History of Africa


Anubis was a deity that was part of Egyptian religiosity. He had a relationship with death and the afterlife and was represented as a jackal.

Anubis he was the god of the dead and mummification for the ancient Egyptians. This deity had a strong relationship with death and the afterlife. Over time, he lost the position of god of the dead to Osiris, and many of his attributes and epithets were transferred to this other Egyptian god.

The Egyptians represented Anubis in the form of a jackal and he was believed to be the protector of tombs and the patron of the embalming ritual. He had important roles in the afterlife, being the protector of the dead in this other dimension. Anubis also served a function in the court of Osiris, the place where the dead were judged according to Egyptian cosmology.

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Anubis Summary

  • Anubis was the god of the dead and mummification for ancient Egyptians.

  • The cult of Anubis is believed to have formed during the Pre-Dynastic period.

  • Over the years, Anubis lost his status as god of the dead to Osiris.

  • He was represented with a human body and a jackal's head.

  • He had an important cult, spread over cities like Memphis and Saka.

Anubis, god of the dead

Anubis was a traditional deity that was part of the religiosity practiced by the Egyptians in Ancient Age . Initially, Anubis was recognized by the Egyptians as the god of the dead, but he gradually lost this position to Osiris, as we will see. The Egyptians also considered him the god of mummification, relating him directly to the afterlife and the act of embalming the dead.

He was represented by the Egyptians in the form of a jackal or more commonly with a human body but with the head of a jackal. The head of Anubis was represented in black, a tone that symbolized the decomposition of the body on Earth and its rebirth in another dimension. The black color for the Egyptians was directly related to the fertile soil of the Nile River.

It is assumed that Anubis was represented as a jackal end of securing tomb protection Egyptians, who were targeted by dogs during the Pre-Dynastic period. With this, it is believed that the cult of Anubis was established sometime in this period, which extended from 6000 BC. to 3150 BC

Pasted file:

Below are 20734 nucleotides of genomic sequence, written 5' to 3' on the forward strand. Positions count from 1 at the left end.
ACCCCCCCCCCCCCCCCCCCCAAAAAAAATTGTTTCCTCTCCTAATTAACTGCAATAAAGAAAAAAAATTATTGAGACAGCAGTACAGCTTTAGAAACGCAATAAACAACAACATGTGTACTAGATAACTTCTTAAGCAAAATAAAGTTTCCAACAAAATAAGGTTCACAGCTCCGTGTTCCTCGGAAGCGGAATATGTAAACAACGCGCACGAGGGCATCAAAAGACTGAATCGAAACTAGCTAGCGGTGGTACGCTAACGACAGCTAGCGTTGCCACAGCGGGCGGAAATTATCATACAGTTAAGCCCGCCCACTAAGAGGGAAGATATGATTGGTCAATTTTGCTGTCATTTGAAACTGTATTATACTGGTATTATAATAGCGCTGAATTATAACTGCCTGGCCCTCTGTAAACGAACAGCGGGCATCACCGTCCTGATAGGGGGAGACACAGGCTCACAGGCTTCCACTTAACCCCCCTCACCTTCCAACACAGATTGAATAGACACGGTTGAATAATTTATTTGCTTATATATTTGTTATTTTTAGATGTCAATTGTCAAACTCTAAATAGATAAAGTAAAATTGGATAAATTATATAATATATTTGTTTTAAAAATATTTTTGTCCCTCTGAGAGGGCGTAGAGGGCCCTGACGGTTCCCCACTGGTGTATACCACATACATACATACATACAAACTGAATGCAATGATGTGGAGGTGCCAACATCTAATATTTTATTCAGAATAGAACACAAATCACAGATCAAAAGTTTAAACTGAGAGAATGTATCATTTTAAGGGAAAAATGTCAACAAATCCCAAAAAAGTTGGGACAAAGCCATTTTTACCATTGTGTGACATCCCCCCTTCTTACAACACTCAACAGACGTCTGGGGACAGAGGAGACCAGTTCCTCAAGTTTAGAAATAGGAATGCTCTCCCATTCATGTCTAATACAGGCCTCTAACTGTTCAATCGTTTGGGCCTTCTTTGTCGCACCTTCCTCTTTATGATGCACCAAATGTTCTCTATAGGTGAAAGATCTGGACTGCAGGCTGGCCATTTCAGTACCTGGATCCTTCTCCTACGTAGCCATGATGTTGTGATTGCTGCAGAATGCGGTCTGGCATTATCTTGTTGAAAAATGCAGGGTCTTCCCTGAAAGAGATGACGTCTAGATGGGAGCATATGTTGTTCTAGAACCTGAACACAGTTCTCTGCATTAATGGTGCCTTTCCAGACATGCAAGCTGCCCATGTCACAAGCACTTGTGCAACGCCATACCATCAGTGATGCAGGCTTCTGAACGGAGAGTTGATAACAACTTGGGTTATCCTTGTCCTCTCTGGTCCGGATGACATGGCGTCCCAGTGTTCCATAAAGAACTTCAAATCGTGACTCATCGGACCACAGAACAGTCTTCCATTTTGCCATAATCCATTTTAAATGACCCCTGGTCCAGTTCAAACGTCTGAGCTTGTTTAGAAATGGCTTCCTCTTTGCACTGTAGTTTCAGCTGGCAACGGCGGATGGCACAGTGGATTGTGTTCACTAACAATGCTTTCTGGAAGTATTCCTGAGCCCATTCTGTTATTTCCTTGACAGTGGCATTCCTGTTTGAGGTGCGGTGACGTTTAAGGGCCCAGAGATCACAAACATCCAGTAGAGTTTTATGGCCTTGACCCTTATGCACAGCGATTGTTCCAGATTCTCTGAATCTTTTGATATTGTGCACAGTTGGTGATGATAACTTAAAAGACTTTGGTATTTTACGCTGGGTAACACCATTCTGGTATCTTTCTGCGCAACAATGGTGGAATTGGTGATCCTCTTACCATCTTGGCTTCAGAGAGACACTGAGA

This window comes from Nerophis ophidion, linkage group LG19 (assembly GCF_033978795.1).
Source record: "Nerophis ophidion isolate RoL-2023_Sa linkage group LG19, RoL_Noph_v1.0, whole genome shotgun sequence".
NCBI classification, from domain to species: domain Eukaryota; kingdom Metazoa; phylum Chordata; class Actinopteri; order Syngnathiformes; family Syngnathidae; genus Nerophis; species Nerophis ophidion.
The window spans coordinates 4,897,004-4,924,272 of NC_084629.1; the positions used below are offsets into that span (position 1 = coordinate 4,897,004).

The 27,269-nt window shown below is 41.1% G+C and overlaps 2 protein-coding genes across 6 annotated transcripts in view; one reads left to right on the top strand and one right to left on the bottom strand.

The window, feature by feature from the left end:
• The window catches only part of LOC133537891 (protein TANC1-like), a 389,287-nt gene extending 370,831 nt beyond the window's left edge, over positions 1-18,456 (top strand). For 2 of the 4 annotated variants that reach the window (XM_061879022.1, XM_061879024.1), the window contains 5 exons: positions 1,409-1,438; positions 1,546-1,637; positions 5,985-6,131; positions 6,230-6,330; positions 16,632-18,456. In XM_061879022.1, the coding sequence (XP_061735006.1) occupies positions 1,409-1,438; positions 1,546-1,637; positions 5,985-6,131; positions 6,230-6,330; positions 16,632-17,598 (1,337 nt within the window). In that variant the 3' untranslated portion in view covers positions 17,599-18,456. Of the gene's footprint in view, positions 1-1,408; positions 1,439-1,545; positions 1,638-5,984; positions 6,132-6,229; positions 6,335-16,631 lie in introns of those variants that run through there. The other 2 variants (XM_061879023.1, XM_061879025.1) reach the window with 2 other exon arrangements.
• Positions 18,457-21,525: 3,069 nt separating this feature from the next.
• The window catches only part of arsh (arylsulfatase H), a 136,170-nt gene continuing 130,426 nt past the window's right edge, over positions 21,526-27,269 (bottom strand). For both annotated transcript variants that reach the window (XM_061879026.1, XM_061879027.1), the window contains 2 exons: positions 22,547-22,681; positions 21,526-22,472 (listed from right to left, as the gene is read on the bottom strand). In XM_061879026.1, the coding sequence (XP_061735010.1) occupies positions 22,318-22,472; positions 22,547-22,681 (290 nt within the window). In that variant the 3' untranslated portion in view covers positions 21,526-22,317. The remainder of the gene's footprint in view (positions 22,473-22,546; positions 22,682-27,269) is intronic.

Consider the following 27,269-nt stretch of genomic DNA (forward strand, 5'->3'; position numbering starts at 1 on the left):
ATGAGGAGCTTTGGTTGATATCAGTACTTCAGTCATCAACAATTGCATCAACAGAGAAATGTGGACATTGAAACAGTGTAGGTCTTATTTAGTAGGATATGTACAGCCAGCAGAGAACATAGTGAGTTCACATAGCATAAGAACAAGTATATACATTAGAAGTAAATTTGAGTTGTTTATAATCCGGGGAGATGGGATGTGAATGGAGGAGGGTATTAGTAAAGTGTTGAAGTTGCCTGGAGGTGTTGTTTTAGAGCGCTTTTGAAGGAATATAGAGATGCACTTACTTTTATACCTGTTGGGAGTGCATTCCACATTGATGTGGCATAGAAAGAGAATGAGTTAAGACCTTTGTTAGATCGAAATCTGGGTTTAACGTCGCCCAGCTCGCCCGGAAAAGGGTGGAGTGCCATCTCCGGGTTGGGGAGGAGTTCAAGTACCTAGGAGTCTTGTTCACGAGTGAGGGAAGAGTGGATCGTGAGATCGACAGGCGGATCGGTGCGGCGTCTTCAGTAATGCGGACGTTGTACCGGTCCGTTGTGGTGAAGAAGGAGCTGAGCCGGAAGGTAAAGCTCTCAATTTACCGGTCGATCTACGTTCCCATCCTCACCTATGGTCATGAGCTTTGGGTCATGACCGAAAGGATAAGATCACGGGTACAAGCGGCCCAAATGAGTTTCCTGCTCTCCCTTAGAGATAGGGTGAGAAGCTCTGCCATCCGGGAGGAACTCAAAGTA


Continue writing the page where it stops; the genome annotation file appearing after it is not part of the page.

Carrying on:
The Egyptians called Anubis Anpu , Anubis being the way the Greeks recorded the name of this god. In addition, Anubis had a number of epithets that highlighted certain qualities he possessed. One of these epithets was “The First of the Westerners”, used to refer to the importance that Anubis had in the afterlife (the Egyptians called those who were in the afterlife Westerners).

Other epithets that reinforced Anubis' connection with the afterlife were "Lord of the holy land" and "Dog that devours millions". As mentioned, Anubis was considered the god of the dead, but he progressively lost that position to Osiris, and this happened around the Middle Kingdom, which extended from 2040 BC. to 1782 BC

As ​​this shift took place in Egyptian religiosity, Anubis lost epithets and came to be seen primarily as a protective god of the dead in the afterlife and a patron of the act of death. embalming (part of the funerary rites of the Egyptians).

Finally, the Egyptians considered Anubis the god responsible for protecting the tombs of the dead and preventing them from being violated by animals or thieves. Anubis had a daughter named Kebechet, who was the result of his relationship with Anput, goddess of funerals. Anubis' daughter brought ice water to the dead in the afterlife.

Anubis in Egyptian mythology

Initially, Anubis was considered the son of Ra and Hesat, but the origins of this god were changed, and Anubis comes to be seen as the son of Osiris and Nephthys . Nephthys would have disguised herself as Isis, wife of Osiris, and had sexual relations with him. From this relationship Anubis was born, but Nephthys abandoned him.

This is because Nephthys feared that her husband would be jealous of the fact that she had become pregnant with Osiris. Nephthys and Osiris' involvement fueled the hatred of Set, Nephthys' husband, who murdered Osiris and threw his body into the Nile River. Anubis was raised by Isis as if he were her own child.

Also, Egyptian myths mentioned Anubis' participation in the Court of Osiris , the court in which the actions of the dead were judged. This court was responsible for determining who would be elevated to paradise or condemned to have their soul destroyed. In that court, Anubis conducted the process in which the dead person's heart (symbolizing his actions) was weighed against a feather (symbol of justice). A heart lighter than the feather represented the person's salvation, and a heavier heart represented the damnation of his soul.

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Anubis in Egyptian piety

Anubis was an important god in Egyptian religiosity. His cult of him spread through different regions of Ancient Egypt , although it was most significant in Upper Egypt. Two places that centralized the cult of Anubis were the cities of Cinópolis and Saka. However, many shrines were built throughout Egypt.

The god Anubis was considered the patron of Memphis, because of his relationship with death and embalming. The priests who worshiped Anubis used to wear jackal-shaped masks. During rituals, it was common for representations of this god to be performed.

The popularity of Anubis in Egyptian religiosity, despite its little importance in myths, is explained by its association with death and the afterlife , very important elements in the cosmology of the ancient Egyptians.